POSSIBLE STATEMENT TWEAK – compensation inflation: Deutsche says the opening paragraph on compensation inflation (“although market-based measures of inflation compensation have moved lower in recent months, survey-based measures of longer-term inflation expectations are little changed”) might see the Fed mark-to-market the inflation expectations language to state that market-based measures of inflation compensation ‘have moved up but remain low’, reflecting Vice Chair Clarida’s recent acknowledgement of break evens’ tentative move higher since January. Powell also recently remarked that inflation was muted, and accordingly, the FOMC was not minded to adjust rates while inflation and growth aren’t presenting a threat.
POSSIBLE STATEMENT TWEAK – household spending/business investment: The line that “household spending has continued to grow strongly, while growth of business fixed investment has moderated from its rapid pace earlier last year” might be tweaked, with the word “strongly” being replaced by “moderating,” Deutsche says.
SUMMARY ECONOMIC PROJECTIONS: Goldman Sachs says the main question for the March meeting is just how far Fed officials will take the new theme of patience and the new perspective on inflation in their next set of projections.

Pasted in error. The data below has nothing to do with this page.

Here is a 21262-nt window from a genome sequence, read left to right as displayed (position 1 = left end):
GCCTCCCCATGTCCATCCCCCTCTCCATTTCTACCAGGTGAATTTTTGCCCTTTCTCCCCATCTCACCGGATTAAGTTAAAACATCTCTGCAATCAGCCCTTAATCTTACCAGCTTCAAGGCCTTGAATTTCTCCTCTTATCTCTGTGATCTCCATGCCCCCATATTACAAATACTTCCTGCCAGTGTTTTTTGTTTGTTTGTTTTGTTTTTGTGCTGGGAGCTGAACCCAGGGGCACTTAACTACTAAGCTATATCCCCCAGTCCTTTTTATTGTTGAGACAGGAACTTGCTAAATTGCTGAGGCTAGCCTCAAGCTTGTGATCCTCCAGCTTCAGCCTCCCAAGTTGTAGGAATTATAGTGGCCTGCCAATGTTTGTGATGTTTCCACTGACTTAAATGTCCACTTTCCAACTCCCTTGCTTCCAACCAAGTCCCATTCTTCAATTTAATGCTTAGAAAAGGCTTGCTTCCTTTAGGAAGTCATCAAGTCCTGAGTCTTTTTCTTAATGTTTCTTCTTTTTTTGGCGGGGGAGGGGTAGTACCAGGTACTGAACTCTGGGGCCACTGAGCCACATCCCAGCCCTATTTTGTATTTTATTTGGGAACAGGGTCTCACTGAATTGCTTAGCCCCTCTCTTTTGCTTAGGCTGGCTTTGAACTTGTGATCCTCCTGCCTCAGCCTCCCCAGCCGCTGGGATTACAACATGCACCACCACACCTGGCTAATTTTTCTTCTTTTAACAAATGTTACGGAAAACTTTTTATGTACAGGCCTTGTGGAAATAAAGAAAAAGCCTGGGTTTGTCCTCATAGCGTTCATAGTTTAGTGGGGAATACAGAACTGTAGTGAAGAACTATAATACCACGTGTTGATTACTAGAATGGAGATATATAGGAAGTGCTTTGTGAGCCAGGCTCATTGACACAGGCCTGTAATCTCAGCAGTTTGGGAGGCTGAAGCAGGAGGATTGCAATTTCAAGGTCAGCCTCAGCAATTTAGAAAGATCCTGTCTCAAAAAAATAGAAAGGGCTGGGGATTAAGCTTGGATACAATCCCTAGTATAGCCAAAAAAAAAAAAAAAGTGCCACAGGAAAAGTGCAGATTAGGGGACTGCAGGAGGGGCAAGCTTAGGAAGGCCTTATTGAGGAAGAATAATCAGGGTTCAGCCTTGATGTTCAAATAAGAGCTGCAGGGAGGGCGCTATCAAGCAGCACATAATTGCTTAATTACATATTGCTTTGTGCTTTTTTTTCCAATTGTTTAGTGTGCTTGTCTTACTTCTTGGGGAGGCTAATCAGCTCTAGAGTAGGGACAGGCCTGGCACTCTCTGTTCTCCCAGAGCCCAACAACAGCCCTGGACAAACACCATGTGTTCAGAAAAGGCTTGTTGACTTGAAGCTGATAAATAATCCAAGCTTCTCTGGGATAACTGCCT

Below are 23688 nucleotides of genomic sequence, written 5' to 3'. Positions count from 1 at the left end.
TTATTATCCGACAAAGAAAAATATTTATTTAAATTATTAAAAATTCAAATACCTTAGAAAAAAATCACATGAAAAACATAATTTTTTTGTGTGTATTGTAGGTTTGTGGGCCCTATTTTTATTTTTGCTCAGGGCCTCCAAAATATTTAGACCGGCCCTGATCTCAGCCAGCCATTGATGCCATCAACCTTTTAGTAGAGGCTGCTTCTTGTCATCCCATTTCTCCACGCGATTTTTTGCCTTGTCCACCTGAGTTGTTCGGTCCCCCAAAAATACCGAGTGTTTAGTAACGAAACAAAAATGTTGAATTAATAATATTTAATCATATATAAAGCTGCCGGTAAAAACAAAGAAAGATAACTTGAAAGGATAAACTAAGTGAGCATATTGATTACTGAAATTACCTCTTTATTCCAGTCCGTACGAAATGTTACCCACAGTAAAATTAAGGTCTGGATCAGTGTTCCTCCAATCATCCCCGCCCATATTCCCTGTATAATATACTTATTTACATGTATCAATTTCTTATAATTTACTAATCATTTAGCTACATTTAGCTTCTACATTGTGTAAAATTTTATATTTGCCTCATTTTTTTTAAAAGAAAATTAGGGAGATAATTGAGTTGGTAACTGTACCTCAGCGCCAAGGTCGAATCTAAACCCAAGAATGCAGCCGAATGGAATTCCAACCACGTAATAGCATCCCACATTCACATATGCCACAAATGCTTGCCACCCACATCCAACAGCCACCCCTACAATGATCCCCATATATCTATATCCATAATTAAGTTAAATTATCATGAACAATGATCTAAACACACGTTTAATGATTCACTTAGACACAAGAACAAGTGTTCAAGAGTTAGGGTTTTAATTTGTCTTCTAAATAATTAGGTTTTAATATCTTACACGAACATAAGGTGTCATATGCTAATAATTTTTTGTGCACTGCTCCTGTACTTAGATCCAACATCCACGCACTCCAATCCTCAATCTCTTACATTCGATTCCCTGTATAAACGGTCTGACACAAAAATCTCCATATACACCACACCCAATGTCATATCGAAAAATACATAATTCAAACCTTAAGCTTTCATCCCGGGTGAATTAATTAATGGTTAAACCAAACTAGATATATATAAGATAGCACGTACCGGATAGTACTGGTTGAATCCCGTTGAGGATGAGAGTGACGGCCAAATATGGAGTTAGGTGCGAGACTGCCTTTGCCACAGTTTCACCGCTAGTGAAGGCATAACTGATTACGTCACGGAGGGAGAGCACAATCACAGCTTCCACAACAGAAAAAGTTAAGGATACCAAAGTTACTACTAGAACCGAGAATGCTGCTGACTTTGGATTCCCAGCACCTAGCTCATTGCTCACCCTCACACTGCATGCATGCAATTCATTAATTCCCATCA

The Fed has currently pencilled in two 2019 hikes, and one in 2020 (a configuration of 2-1-0), while the median longer-run dot is between 2.75-3.00%, which GS thinks is likely to remain in that bracket, despite the mean dot falling. The bank sees modest downward revisions to the 2019 growth view (currently 2.3%), as well as a small reduction in the longer-run growth view (currently 1.9%), and therefore believes the rate dots are likely to retain an upward tilt, despite the elimination of the iking bias from the FOMC statement, with a number of participants (but not the median participant) showing a hike in
BALANCE SHEET: The minutes from the January meeting stated that the Fed will fix the size of its balance sheet by the end of 2019, stopping QT sooner than it previously guided (in 2020). The mechanics, HSBC explains, means that the Fed will buy Treasuries from the market with the principal payments from its mortgage holdings, then rolling over all of the principal from maturing Treasuries. The growth in currency in circulation will shrink the Fed’s excess reserve position over time.